Courtney Ball

Further Reflections on Church and Worship

Last week, I wrote a piece in which I shared my views on faith, the Bible, church, Jesus, and community. It generated more web traffic and discussion (online and in person) than anything else I’ve written so far. If you haven’t read it yet, it’s worth doing before you continue with this post.

Some of the best conversation I had related to that writing was about church. In the article, I was critical of the heavy emphasis that Christians place on Sunday worship attendance. I said that all of my most meaningful faith experiences took place outside of Sunday worship, and that I believed that was true for most people.

I overstepped my bounds when I spoke for others, which became clear to me when I heard from readers about how important worship has been for them at times. Do they get bored fairly often? Yes. Do they disagree with what is being preached to them? Sometimes. Would they make changes to Sunday services if it were up to them. Most definitely.

Still, in spite of the frustration they sometimes feel with church worship, they keep attending. They go because they believe communal worship helps shape their lives for the better, brings them closer to God, deepens their relationships with others, and challenges them to think in new ways.

I have to admit that worship has nourished my life in these ways as well, but it has always been secondary to other activities. I think acts of worship are most effective, most meaningful, when they are tied to other shared communal experiences. For example, when youth return from a service trip to West Virginia and they lead the congregation in bluegrass hymns they heard while away, that is a communal affirmation of—and thanksgiving for—their time and work together.

Likewise, worship can be very powerful when it helps a congregation process events affecting the wider community: crises like war, disaster, recession, deaths of loved ones; or celebrations like births, weddings, good harvests, homecomings, recoveries. Better yet, worship can sanctify acts of discipleship as they happen outside of the church building. I will never forget one afternoon when I stood in wind and freezing rain to share communion with fellow seminary students and community members as we witnessed for peace outside the facilities of a weapons manufacturer during the Iraq war. It was a time I felt one with Christ’s body and his purpose on earth.

I know that worship can help a congregation remember the message of the Gospel better than if they are left to work it out on their own. I remember hearing a quote from an African American preacher who said that Sunday was about getting church members to remember that the message they received from society was not the truth that God spoke to them. Society told them they were “less-than, other, unwanted”. The Gospel told them that they were God’s beloved children, and that their special gifts were needed to help others understand God’s love in this broken world. Hard to argue against the necessity of that.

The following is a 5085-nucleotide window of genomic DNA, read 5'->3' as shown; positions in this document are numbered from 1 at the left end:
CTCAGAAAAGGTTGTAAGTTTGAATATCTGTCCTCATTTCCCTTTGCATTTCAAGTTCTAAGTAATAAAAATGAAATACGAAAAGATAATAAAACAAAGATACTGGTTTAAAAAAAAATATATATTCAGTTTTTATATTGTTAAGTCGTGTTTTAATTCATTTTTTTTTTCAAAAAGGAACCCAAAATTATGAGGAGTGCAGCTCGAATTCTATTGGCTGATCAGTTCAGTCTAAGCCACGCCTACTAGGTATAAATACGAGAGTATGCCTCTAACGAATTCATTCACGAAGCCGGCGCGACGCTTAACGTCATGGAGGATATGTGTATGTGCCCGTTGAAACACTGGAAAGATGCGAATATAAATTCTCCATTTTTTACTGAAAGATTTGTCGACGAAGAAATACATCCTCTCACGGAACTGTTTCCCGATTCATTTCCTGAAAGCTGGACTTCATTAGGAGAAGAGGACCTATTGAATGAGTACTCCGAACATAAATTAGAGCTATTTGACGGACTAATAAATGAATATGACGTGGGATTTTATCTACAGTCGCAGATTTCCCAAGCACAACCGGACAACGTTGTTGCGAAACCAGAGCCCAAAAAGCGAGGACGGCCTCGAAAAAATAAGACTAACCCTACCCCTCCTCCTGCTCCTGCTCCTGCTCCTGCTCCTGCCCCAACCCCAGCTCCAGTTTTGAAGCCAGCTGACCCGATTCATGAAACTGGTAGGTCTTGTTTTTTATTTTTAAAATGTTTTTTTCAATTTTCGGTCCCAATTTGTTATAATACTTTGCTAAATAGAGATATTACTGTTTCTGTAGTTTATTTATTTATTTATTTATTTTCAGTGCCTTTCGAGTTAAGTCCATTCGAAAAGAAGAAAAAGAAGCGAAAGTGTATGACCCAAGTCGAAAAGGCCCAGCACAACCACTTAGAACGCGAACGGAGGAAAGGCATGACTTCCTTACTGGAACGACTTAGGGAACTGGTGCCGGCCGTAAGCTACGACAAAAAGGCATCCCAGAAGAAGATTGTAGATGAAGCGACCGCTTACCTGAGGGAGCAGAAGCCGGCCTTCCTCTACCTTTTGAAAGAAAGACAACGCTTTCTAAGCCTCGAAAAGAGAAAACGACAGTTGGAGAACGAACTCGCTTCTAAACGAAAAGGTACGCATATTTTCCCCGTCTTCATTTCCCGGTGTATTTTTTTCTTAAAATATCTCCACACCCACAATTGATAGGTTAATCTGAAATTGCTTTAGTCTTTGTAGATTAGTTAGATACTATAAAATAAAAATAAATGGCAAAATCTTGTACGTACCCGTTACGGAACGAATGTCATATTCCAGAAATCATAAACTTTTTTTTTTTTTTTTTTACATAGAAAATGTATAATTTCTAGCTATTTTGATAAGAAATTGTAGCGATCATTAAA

All that being said, I maintain that as important as it can be, church worship should still be knocked down a step or two in its perceived value. All too often, church pastors and their members place too much emphasis on Sunday attendance. Of course, we all know that this is absurd. We know that discipleship is supposed to be challenging, life-changing, world-transforming. But when it comes to measuring a congregation’s health, the two most common criteria church leaders pay attention to are worship attendance and financial giving, those things that will keep the doors open.

I say it’s better to have the doors shut and the building torn down than to have people sit inside it and avoid taking their faith into the world.

Finally, most importantly, I want to revisit this notion of Christian community. Take a second to glance at the picture at the top of this post. I’m guessing that if you have attended church in the last fifty years or more, this looks somewhat familiar to you. Now, let me ask you, does that setting look like it’s built for deepening relationships? The seats are made so that members of the body are not allowed to look at one another head on, eye to eye. Conversation is almost impossible, except whispered side comments. The only dialogue is between the pulpit and the congregation. It’s a performance space. If you want fellowship you have to exit this room. Food can only be shared through rigid ceremonies in which we hope not to spill anything. You could never eat a meal there.

Now, if you had one or two hours per week to: help people get to know each other, discuss issues of utmost importance, deepen friendships, pray for one another, make plans or work on initiatives to strengthen the local community, talk about how God might be acting in the world and how the group as a whole might meaningfully participate, is this the type of space you would create? It almost seems like this room is designed to keep all that from happening.

I don’t want to deny that great things have happened and continue to happen in church, even during Sunday worship. I simply want to suggest that if the typical Sunday worship were done away with, we could probably come up with something better.

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Courtney Ball

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